U.S. Stocks Likely To Extend Last Week's Sell-Off In Early Trading

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Following the sell-off seen last week, stocks are likely to see further downside in early trading on Monday. The major index futures are currently pointing to a lower open for the markets, with the Dow futures down by 117 points.

A continued surge in the value of the U.S. dollar is likely to weigh on the markets, with the greenback hitting a record high versus the British pound.

Aggressive interest rate hikes by the Federal Reserve continue to contribute to the increase by the dollar along with Britain's new chancellor Kwasi Kwarteng announcement of a sweeping package of tax cuts.

"Such U.S. dollar strength has historically led to some kind of financial/economic crisis," said Morgan Stanley chief U.S. equity strategist Michael Wilson. "If there was ever a time to be on the lookout for something to break, this would be it."

Concerns about the outlook for the global economy may also continue to weigh on the markets amid worries the increases in interest rates around the world will lead to a recession.

The Fed and other central banks have indicated they plan to continue raising rates in an effort to combat stubbornly elevated inflation.

In the coming days, traders are likely to keep an eye on reports on durable goods orders, consumer confidence, new home sales and personal income and spending.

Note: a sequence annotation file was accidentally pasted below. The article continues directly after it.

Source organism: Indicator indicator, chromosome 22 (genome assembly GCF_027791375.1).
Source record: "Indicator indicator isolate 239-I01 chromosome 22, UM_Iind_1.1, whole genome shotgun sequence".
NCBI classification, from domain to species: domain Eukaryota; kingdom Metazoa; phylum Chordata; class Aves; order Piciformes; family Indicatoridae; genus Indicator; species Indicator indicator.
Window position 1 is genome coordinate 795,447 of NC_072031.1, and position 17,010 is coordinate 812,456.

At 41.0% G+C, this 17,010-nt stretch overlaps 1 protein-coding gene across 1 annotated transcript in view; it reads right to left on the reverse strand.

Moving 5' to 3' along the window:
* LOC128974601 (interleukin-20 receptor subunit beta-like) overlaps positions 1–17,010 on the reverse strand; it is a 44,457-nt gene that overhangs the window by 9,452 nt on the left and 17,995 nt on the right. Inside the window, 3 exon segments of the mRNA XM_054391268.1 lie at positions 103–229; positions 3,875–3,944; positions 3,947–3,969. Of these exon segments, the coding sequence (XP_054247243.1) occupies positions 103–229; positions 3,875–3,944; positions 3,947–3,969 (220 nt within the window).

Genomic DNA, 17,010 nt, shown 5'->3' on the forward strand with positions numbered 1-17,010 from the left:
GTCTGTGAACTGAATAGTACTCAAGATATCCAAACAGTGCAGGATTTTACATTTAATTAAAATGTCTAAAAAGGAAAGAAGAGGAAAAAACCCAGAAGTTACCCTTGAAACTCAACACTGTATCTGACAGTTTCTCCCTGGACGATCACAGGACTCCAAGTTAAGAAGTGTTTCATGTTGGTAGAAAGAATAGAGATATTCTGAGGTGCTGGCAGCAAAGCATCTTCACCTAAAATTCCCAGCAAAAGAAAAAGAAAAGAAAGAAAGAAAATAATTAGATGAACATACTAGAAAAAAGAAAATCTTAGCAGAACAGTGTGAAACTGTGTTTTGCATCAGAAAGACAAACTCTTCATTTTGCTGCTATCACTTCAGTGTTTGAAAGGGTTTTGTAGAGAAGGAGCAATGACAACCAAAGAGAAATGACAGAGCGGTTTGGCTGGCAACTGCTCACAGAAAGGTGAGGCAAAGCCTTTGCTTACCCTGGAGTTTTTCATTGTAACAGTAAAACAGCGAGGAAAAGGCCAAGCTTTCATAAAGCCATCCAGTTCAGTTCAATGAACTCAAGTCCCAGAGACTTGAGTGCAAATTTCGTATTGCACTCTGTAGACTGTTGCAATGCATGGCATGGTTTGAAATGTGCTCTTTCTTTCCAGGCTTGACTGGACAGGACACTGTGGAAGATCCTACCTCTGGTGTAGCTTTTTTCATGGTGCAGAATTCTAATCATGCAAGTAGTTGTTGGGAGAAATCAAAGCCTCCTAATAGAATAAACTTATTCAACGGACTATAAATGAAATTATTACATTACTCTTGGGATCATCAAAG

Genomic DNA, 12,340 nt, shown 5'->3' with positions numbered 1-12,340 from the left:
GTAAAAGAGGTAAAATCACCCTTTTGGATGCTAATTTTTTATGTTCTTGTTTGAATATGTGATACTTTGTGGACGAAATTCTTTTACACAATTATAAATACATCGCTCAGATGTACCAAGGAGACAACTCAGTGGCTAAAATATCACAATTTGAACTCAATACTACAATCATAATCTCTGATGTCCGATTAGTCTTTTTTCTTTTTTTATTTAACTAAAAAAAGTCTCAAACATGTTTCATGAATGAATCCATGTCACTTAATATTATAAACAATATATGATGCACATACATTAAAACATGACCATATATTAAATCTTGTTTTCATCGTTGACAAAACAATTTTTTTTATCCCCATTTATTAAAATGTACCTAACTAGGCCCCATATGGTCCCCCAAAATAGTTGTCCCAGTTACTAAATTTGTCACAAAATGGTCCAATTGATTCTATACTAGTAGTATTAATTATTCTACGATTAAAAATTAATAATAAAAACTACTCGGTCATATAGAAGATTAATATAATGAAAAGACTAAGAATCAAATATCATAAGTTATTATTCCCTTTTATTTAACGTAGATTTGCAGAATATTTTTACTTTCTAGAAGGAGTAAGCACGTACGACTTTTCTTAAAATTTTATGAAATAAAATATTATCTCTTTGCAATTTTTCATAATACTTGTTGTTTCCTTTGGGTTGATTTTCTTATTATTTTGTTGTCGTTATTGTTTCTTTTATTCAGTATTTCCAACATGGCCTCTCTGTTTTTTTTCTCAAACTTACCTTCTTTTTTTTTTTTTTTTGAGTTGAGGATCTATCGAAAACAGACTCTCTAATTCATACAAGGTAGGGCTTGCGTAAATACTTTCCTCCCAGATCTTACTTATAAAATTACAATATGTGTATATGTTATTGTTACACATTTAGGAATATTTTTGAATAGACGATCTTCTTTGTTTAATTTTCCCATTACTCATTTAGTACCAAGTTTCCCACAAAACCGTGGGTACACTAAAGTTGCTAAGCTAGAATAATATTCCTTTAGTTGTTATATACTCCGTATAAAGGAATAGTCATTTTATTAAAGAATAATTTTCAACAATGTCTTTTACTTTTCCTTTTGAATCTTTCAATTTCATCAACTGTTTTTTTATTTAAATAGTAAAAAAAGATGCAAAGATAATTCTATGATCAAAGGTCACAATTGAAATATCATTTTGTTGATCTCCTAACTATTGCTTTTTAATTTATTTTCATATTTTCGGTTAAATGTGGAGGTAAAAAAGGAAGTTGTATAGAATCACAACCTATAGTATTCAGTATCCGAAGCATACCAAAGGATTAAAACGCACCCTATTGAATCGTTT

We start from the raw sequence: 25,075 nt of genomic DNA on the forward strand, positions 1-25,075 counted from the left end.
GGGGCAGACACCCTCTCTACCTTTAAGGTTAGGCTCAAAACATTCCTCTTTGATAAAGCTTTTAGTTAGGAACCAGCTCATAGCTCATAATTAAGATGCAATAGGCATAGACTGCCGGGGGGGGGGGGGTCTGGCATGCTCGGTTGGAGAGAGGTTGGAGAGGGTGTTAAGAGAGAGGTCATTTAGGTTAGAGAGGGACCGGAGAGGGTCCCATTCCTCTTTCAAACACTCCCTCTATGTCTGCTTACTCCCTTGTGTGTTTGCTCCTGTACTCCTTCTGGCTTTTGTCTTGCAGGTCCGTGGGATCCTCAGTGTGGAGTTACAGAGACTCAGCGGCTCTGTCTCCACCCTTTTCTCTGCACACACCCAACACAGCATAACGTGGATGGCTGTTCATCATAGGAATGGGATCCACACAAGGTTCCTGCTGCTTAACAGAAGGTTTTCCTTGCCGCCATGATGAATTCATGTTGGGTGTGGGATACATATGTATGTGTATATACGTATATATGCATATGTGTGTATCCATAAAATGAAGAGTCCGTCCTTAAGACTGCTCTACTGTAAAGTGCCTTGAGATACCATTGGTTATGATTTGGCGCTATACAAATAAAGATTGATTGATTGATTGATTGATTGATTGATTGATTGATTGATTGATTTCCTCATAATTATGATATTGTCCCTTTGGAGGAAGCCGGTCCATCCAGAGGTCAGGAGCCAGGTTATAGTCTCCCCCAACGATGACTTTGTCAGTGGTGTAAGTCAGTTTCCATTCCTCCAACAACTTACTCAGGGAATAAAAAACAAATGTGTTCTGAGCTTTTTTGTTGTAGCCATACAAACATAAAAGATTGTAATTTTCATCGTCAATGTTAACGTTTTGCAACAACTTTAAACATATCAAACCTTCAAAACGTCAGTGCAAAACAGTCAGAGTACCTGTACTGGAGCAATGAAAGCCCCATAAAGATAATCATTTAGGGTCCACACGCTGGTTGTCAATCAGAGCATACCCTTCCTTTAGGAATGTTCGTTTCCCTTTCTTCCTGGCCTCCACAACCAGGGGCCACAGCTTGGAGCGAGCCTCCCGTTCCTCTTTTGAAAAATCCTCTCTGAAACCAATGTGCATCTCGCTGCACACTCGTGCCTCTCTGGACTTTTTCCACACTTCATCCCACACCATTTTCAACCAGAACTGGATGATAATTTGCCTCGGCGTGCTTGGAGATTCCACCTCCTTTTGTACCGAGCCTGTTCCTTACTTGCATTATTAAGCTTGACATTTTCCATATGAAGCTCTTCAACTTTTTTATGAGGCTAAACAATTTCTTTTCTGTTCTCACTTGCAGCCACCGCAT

Stocks moved sharply lower during trading on Friday, extending the notable downward move seen over the past several sessions. With the steep drop on the day, the Dow dropped to its lowest closing level in over a year, while the Nasdaq and the S&P 500 hit three-month closing lows.

The major averages rebounded from their lows of the session going into the close but continued to post steep losses. The Dow tumbled 486.27 points or 1.6 percent to 29,590.41, the Nasdaq dove 198.88 points or 1.8 percent to 10,867.93 and the S&P 500 plunged 64.76 points or percent to 1.7 percent to 3,693.23.

Closing lower for the fourth consecutive session, the major averages also posted steep losses for the week. The Dow slumped by 4.0 percent, while the S&P 500 and the Nasdaq plummeted by 4.7 percent and 5.1 percent, respectively.

In overseas trading, stock markets across the Asia-Pacific region moved notably lower during trading on Monday. Japan's Nikkei 225 Index plunged by 2.7 percent, while China's Shanghai Composite Index slumped by 1.2 percent.

Meanwhile, the major European markets are turning in a mixed performance on the day. While the French CAC 40 Index is up by 0.1 percent, the German DAX Index is down by 0.1 percent and the U.K.'s FTSE 100 Index is down by 0.8 percent.

In commodities trading, crude oil futures are sliding $0.86 to $77.88 a barrel after plummeting $4.75 to $78.74 a barrel last Friday. Meanwhile, after tumbling $25.50 to $1,655.60 an ounce in the previous session, gold futures are slipping $6.10 to $1,649.50 an ounce.

On the currency front, the U.S. dollar is trading at 143.98 yen versus the 143.31 yen it fetched at the close of New York trading on Friday. Against the euro, the dollar is trading at $0.9651 compared to last Friday's $0.9687.

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